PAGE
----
Friday, 13 September 2019

Being Wrong, Part 2

In part one of this post on being wrong (here), I had read a sample of MIT Professor Hal Gregersen's book (2018a), and said that I would report back on his book later in the year.

It took me some time to get a copy of his book in order to review it, but the job is finally done, thanks to an Audible copy (which also means that I can't provide page numbers for the quotes, sorry!).

One of the key pieces of value I got from Hal Gregersen's book were the clear details on how to effectively brainstorm, based on his teaching experience. He proposes that success in brainstorming comes from generating questions, not from providing answers. In fact, he sees providing answers as limiting the conversation (2018a).

Gregersen (2018a) proposes that powerful leaders get to ask all the questions, while their staff are there to provide the answers. This power 'over' others may limit the conversation (Marshall, 1984), as those who are “power hungry aren’t seekers of truth; they are seekers of advantage” (Gregersen, 2018a). Ouch. It is as if an organisation can have a "toxic" way of asking questions, in addition to having toxic leadership. This is an interesting idea which the adoption of Gregersen's approach to brainstorming would help to circumvent.

Further, Gregersen suggests that asking good questions becomes synergistic, melting barriers and kick-starting creative, lateral and - in hindsight - 'obvious' solutions which would not normally have been arrived at (2018a). However, Gregersen also notes that to “question anything fundamental is by definition to challenge” (2018a), so the organisation must be willing to challenge the process, and to have what is - in essence - an authentic leadership approach (Kouzes & Posner, 2007).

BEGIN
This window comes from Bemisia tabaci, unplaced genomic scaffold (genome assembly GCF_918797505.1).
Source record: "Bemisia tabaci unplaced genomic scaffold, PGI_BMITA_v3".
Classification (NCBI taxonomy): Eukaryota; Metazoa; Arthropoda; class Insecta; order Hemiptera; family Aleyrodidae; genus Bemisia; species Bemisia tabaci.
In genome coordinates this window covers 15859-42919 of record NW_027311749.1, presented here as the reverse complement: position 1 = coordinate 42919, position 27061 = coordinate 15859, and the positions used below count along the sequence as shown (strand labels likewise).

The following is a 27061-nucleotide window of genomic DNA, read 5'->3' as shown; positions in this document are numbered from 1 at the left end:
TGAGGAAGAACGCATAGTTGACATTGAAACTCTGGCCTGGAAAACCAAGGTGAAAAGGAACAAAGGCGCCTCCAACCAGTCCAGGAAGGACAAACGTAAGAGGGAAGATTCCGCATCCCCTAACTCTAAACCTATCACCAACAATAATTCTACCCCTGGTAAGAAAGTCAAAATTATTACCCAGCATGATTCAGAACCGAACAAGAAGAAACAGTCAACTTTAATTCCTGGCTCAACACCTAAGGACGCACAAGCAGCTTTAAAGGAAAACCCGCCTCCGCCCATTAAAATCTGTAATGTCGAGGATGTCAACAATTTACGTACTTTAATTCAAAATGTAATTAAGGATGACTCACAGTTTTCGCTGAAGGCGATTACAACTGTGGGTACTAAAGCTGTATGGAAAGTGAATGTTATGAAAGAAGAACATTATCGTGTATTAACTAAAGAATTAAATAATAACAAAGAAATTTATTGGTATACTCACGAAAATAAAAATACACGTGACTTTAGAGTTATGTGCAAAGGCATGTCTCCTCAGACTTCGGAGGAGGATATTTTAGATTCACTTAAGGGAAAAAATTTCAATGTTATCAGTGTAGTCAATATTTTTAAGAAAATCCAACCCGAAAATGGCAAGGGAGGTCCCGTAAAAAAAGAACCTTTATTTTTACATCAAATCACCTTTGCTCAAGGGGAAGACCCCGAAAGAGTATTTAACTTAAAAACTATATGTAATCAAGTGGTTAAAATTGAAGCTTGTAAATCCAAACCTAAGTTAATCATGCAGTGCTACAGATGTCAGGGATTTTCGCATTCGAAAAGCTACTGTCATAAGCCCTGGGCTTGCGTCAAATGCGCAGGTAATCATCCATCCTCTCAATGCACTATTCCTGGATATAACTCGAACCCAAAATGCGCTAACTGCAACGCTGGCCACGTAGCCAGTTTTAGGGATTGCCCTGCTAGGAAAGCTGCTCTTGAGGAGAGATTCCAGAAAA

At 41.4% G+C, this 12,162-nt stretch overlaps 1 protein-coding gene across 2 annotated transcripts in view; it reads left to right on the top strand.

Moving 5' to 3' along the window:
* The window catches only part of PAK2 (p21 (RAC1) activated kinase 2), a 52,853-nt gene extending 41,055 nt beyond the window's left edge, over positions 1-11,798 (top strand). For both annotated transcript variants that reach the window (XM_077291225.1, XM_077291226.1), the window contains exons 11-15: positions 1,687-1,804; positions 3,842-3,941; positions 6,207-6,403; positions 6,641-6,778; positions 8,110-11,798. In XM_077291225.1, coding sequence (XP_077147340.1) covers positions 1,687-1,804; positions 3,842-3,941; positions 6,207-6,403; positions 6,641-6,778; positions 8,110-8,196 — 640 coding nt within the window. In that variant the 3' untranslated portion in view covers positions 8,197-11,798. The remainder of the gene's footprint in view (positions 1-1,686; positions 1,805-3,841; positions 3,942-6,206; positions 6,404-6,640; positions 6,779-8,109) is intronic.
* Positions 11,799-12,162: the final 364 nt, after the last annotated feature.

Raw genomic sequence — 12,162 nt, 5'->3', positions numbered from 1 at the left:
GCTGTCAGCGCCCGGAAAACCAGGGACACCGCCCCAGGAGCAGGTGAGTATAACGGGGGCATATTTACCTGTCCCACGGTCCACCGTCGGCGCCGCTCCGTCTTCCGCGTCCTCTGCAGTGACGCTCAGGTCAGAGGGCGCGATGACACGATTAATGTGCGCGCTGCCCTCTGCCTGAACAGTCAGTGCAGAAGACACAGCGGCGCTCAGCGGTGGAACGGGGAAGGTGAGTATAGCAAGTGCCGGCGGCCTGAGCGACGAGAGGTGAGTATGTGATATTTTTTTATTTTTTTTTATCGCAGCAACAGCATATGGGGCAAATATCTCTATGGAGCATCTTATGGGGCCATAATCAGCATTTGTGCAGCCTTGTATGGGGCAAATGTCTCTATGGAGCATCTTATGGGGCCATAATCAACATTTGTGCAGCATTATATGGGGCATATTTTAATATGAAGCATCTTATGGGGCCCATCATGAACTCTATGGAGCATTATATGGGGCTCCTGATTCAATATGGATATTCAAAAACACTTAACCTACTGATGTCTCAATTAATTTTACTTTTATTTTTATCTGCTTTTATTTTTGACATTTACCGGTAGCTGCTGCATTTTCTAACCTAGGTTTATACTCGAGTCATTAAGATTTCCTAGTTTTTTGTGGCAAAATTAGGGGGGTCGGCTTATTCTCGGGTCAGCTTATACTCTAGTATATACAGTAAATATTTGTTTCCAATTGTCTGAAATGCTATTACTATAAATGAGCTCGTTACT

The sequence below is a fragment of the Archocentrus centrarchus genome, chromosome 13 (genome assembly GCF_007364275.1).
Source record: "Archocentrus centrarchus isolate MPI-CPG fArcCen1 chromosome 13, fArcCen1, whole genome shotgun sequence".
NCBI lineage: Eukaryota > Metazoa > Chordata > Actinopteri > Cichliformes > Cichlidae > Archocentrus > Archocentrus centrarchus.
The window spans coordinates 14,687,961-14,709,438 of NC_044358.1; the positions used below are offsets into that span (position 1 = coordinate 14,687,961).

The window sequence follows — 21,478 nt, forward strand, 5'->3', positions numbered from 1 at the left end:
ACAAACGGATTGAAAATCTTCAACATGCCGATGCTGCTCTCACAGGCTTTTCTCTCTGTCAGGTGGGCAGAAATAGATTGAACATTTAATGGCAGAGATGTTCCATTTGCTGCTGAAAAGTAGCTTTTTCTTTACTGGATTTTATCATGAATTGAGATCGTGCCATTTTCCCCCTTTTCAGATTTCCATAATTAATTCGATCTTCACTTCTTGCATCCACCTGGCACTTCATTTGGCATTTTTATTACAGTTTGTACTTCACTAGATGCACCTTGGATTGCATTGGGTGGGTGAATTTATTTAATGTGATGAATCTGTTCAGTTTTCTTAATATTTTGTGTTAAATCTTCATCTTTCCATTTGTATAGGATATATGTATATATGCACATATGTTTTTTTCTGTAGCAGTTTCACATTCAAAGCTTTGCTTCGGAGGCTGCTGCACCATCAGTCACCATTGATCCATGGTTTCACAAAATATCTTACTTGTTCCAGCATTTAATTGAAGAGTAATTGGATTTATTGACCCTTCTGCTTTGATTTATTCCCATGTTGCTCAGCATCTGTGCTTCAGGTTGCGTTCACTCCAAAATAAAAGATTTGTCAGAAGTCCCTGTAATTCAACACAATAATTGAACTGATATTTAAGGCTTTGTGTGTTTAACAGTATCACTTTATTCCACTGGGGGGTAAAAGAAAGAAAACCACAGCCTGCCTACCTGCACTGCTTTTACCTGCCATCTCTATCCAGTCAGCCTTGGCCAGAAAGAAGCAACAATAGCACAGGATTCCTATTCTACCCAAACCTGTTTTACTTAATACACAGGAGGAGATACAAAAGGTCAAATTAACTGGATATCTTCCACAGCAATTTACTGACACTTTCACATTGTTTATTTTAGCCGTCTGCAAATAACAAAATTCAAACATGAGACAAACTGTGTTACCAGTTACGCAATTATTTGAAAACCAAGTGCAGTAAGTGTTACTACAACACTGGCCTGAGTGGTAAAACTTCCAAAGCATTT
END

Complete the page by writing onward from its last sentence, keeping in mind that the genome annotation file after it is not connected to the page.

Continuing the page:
The approach taken to brainstorming is detailed well, in three stages:
  1. Stage setting: Invite a group - is possible, people with "no direct experience with the problem and whose worldview is starkly different" from ours - to the brainstorming session. We pitch the problem to the group in two minutes (or less) (Gregersen, 2018a, 2018b, 2018c).
  2. Brainstorm questions: We then set a timer for four minutes, and together generate as many questions as we can about the problem. There are two rules: we don’t answer any questions, and we don’t explain why we’re asking about the problem. We aim for 15-20+ questions in the time. Record the questions word for word as they are proposed (we might need to record the session or to have several people to record) (Gregersen, 2018a, 2018b, 2018c).
  3. Identify our "quest": Review the questions together. Select "a few 'catalytic' questions", those which we think might be the most disruptive. If we don't find anything that is looking disruptive enough, we repeat step 2. Rinse repeat a third time if we have to. Then we commit to pursuing at least one new idea "as a truth seeker", not as a defender of the status quo, and see what that does for the problem. This is a very action-oriented section, requiring the "innovator's focus on the 'job to be done'" (Gregersen, 2018a, 2018b, 2018c).
And, if you are wondering, catalytic questions are those which reframe a situation so that we can see a different solution. They give us those forehead-slapping, "of course!" moments where we have no idea why we couldn't see this particular solution before. Catalytic questions allow us to make more effective and longer lasting change, which creates competitive advantage (Gregersen, 2018a). Catalytic questions give us a paradigm shift, like Elon Musk using AA batteries embedded in the chassis to power Teslas rather than an enormous heavy bulky battery which limits design options.

Professor Gregersen has been working on this approach to brainstorming for a number of years, and has had a lot of success with it. The book is very interesting, an easy read, and the brainstorming is worth a try as well.

Worth the purchase. 


Sam

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